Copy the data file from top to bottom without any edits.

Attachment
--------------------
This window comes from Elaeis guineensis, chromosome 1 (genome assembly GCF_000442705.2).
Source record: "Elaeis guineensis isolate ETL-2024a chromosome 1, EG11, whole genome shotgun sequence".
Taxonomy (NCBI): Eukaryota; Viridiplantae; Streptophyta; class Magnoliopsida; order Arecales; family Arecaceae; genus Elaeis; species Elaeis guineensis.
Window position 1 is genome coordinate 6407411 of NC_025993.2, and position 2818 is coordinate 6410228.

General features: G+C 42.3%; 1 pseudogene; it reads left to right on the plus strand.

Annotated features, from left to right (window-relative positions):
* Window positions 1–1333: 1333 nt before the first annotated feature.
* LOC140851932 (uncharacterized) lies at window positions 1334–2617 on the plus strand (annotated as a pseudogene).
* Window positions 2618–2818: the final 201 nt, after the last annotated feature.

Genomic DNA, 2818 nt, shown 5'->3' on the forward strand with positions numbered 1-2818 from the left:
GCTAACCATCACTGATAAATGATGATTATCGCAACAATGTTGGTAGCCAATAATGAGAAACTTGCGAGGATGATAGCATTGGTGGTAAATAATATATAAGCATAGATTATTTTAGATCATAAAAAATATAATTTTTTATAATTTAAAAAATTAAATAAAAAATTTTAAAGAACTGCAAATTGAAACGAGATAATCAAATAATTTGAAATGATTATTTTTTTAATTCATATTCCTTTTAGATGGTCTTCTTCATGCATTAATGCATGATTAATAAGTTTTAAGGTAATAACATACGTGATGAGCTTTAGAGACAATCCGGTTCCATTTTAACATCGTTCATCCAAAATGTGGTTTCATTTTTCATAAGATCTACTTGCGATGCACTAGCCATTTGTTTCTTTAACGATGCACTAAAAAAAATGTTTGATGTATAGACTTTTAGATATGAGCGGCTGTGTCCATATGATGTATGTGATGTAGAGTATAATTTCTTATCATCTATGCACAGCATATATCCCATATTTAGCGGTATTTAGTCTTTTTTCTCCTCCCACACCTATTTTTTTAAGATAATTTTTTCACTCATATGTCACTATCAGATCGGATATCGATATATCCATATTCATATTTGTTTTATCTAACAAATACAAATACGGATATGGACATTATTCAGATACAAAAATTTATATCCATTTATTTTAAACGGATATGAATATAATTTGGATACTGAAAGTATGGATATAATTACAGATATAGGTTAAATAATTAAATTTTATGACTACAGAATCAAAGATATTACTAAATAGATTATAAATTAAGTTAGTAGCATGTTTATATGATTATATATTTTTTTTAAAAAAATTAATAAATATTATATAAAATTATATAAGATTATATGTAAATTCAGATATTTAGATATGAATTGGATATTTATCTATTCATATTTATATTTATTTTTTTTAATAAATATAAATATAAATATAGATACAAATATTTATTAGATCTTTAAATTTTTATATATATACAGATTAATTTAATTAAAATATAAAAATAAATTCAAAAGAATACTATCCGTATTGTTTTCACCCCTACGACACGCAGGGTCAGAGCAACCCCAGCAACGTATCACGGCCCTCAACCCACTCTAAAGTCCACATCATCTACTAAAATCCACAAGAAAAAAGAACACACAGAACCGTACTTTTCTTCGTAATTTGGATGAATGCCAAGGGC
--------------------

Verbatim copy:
This window comes from Elaeis guineensis, chromosome 1 (genome assembly GCF_000442705.2).
Source record: "Elaeis guineensis isolate ETL-2024a chromosome 1, EG11, whole genome shotgun sequence".
Taxonomy (NCBI): Eukaryota; Viridiplantae; Streptophyta; class Magnoliopsida; order Arecales; family Arecaceae; genus Elaeis; species Elaeis guineensis.
Window position 1 is genome coordinate 6407411 of NC_025993.2, and position 2818 is coordinate 6410228.

General features: G+C 42.3%; 1 pseudogene; it reads left to right on the plus strand.

Annotated features, from left to right (window-relative positions):
* Window positions 1–1333: 1333 nt before the first annotated feature.
* LOC140851932 (uncharacterized) lies at window positions 1334–2617 on the plus strand (annotated as a pseudogene).
* Window positions 2618–2818: the final 201 nt, after the last annotated feature.

Genomic DNA, 2818 nt, shown 5'->3' on the forward strand with positions numbered 1-2818 from the left:
GCTAACCATCACTGATAAATGATGATTATCGCAACAATGTTGGTAGCCAATAATGAGAAACTTGCGAGGATGATAGCATTGGTGGTAAATAATATATAAGCATAGATTATTTTAGATCATAAAAAATATAATTTTTTATAATTTAAAAAATTAAATAAAAAATTTTAAAGAACTGCAAATTGAAACGAGATAATCAAATAATTTGAAATGATTATTTTTTTAATTCATATTCCTTTTAGATGGTCTTCTTCATGCATTAATGCATGATTAATAAGTTTTAAGGTAATAACATACGTGATGAGCTTTAGAGACAATCCGGTTCCATTTTAACATCGTTCATCCAAAATGTGGTTTCATTTTTCATAAGATCTACTTGCGATGCACTAGCCATTTGTTTCTTTAACGATGCACTAAAAAAAATGTTTGATGTATAGACTTTTAGATATGAGCGGCTGTGTCCATATGATGTATGTGATGTAGAGTATAATTTCTTATCATCTATGCACAGCATATATCCCATATTTAGCGGTATTTAGTCTTTTTTCTCCTCCCACACCTATTTTTTTAAGATAATTTTTTCACTCATATGTCACTATCAGATCGGATATCGATATATCCATATTCATATTTGTTTTATCTAACAAATACAAATACGGATATGGACATTATTCAGATACAAAAATTTATATCCATTTATTTTAAACGGATATGAATATAATTTGGATACTGAAAGTATGGATATAATTACAGATATAGGTTAAATAATTAAATTTTATGACTACAGAATCAAAGATATTACTAAATAGATTATAAATTAAGTTAGTAGCATGTTTATATGATTATATATTTTTTTTAAAAAAATTAATAAATATTATATAAAATTATATAAGATTATATGTAAATTCAGATATTTAGATATGAATTGGATATTTATCTATTCATATTTATATTTATTTTTTTTAATAAATATAAATATAAATATAGATACAAATATTTATTAGATCTTTAAATTTTTATATATATACAGATTAATTTAATTAAAATATAAAAATAAATTCAAAAGAATACTATCCGTATTGTTTTCACCCCTACGACACGCAGGGTCAGAGCAACCCCAGCAACGTATCACGGCCCTCAACCCACTCTAAAGTCCACATCATCTACTAAAATCCACAAGAAAAAAGAACACACAGAACCGTACTTTTCTTCGTAATTTGGATGAATGCCAAGGGC